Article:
On July 26, this ultimatum was issued to Japan. Officials in Tokyo did not respond until two days later, on July 28. Prime Minister Kantaro Suzuki announced that his government did not consider the declaration “of great importance…We must mokusatsu it.” or “kill it with silence.”
Japan had just rejected its last opportunity to avoid the atomic bomb, giving President Truman the answer he didn’t want but nevertheless had to respond to.
Seventy-five years ago this week, August 6, 1945, B-29 Enola Gay piloted by Lt Col Paul W. Tibbets dropped Little Boy, an atomic (uranium) bomb, on the city of Hiroshima, destroying five square miles and killing up to 66,000 people. Again, no response from Japan.
In an official statement, President Truman again emphasized Japan’s clear choice: “If they do not now accept our terms they may expect a rain of ruin from the air, the like of which has never been seen on this earth.”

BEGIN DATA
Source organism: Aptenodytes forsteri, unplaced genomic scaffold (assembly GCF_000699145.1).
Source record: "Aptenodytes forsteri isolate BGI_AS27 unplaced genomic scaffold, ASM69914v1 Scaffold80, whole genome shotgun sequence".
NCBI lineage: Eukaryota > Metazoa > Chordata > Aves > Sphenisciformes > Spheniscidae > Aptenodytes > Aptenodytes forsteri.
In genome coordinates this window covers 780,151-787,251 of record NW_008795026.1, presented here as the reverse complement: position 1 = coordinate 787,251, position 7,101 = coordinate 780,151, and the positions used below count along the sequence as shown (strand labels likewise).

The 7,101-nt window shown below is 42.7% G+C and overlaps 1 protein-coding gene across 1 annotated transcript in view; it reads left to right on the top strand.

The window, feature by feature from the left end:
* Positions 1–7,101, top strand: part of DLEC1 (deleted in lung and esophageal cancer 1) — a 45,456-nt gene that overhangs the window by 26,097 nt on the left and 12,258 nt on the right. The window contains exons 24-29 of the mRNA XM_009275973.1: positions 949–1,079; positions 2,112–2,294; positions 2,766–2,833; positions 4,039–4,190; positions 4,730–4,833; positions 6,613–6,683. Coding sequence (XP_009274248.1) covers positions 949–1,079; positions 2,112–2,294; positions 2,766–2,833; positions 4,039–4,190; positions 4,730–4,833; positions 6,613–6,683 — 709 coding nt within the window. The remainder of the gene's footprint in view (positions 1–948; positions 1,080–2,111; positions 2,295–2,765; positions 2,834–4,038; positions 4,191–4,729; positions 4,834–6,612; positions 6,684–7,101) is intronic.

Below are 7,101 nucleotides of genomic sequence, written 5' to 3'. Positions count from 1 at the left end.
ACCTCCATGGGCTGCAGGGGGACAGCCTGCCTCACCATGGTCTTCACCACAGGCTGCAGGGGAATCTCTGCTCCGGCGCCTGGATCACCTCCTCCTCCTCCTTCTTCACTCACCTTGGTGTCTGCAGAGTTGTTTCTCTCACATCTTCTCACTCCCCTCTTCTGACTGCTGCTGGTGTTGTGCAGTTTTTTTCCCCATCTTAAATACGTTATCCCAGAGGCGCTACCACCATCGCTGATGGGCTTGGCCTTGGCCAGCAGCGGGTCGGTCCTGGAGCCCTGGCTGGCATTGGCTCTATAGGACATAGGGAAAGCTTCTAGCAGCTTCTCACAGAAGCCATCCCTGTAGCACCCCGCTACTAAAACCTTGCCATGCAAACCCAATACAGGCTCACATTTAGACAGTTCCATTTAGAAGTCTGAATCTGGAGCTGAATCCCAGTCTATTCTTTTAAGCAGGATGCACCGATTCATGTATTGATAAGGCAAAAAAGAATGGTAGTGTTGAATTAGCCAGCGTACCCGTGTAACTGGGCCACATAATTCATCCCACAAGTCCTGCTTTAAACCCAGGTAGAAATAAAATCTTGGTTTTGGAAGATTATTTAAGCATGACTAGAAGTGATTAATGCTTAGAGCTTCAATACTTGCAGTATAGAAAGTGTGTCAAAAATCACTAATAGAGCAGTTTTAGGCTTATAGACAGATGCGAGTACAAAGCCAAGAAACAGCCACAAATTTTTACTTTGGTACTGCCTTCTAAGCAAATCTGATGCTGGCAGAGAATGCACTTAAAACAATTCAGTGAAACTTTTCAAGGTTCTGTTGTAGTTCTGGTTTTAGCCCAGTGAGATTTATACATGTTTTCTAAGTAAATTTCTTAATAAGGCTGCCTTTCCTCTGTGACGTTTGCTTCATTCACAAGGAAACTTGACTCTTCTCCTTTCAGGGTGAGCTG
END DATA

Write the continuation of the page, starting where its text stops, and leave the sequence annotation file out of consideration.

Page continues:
U.S. Planes dropped leaflets over Japanese cities warning of a second nuclear attack. In part they read,” We are in possession of the most destructive explosive ever devised by man…We have just begun to use this weapon against your homeland. If you have any doubt, make inquiry as to what happened to Hiroshima when just one atomic bomb fell on that city.”Japanese leaders remained silent.
A second atomic bomb, if needed, was to be dropped on another major city of war production, Kokura, on August 11. However, meteorological reports forced a change of plans to August 9 and the alternative target Nagasaki. At 11:20 a.m., B-29 Bock’s Car piloted by Captain Charles Sweeney dropped “Fat Man” on Nagasaki.
As a plutonium bomb it was even more powerful generating a force of 21,000 tons of TNT. Upon detonation, it killed some 44,000 people instantly with another 77,000 dying later from the effects of radiation. At 4:05 p.m. on August 14, President Truman received Japan’s formal unconditional surrender.
Yes – World War II war had ended, but a new era had begun. The joyous celebrations would eventually subside, families would struggle to recover and get on with their lives, and soon humanity would come to the sobering reality that the world would never again be the same.